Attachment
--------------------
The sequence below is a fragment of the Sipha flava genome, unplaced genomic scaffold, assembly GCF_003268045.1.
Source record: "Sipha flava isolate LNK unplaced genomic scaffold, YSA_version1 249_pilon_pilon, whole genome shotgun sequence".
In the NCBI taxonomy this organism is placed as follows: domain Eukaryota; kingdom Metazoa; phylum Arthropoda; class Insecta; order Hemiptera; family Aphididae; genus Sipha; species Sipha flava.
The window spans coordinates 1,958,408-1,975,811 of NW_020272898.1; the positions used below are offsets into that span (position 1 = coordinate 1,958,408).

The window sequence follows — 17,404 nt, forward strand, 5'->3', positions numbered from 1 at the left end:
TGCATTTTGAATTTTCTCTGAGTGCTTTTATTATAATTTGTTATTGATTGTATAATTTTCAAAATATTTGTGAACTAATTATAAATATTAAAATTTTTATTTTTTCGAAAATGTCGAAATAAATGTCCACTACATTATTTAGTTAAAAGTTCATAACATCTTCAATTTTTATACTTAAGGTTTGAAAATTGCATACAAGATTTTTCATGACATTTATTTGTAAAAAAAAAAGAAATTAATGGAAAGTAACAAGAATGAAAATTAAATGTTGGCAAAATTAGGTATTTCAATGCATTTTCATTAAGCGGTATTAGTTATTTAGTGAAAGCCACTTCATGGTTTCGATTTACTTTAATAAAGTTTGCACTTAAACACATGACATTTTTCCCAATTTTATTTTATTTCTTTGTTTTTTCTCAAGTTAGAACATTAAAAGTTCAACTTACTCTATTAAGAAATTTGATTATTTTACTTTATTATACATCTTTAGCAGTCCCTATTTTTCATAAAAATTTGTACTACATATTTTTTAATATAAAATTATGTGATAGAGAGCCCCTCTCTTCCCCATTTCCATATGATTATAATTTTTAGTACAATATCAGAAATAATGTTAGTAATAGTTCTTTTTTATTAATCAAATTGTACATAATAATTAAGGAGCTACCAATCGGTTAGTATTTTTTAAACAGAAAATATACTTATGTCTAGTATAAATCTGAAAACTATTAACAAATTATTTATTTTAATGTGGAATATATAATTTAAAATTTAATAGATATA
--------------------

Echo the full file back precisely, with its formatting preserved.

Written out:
The sequence below is a fragment of the Sipha flava genome, unplaced genomic scaffold, assembly GCF_003268045.1.
Source record: "Sipha flava isolate LNK unplaced genomic scaffold, YSA_version1 249_pilon_pilon, whole genome shotgun sequence".
In the NCBI taxonomy this organism is placed as follows: domain Eukaryota; kingdom Metazoa; phylum Arthropoda; class Insecta; order Hemiptera; family Aphididae; genus Sipha; species Sipha flava.
The window spans coordinates 1,958,408-1,975,811 of NW_020272898.1; the positions used below are offsets into that span (position 1 = coordinate 1,958,408).

The window sequence follows — 17,404 nt, forward strand, 5'->3', positions numbered from 1 at the left end:
TGCATTTTGAATTTTCTCTGAGTGCTTTTATTATAATTTGTTATTGATTGTATAATTTTCAAAATATTTGTGAACTAATTATAAATATTAAAATTTTTATTTTTTCGAAAATGTCGAAATAAATGTCCACTACATTATTTAGTTAAAAGTTCATAACATCTTCAATTTTTATACTTAAGGTTTGAAAATTGCATACAAGATTTTTCATGACATTTATTTGTAAAAAAAAAAGAAATTAATGGAAAGTAACAAGAATGAAAATTAAATGTTGGCAAAATTAGGTATTTCAATGCATTTTCATTAAGCGGTATTAGTTATTTAGTGAAAGCCACTTCATGGTTTCGATTTACTTTAATAAAGTTTGCACTTAAACACATGACATTTTTCCCAATTTTATTTTATTTCTTTGTTTTTTCTCAAGTTAGAACATTAAAAGTTCAACTTACTCTATTAAGAAATTTGATTATTTTACTTTATTATACATCTTTAGCAGTCCCTATTTTTCATAAAAATTTGTACTACATATTTTTTAATATAAAATTATGTGATAGAGAGCCCCTCTCTTCCCCATTTCCATATGATTATAATTTTTAGTACAATATCAGAAATAATGTTAGTAATAGTTCTTTTTTATTAATCAAATTGTACATAATAATTAAGGAGCTACCAATCGGTTAGTATTTTTTAAACAGAAAATATACTTATGTCTAGTATAAATCTGAAAACTATTAACAAATTATTTATTTTAATGTGGAATATATAATTTAAAATTTAATAGATATA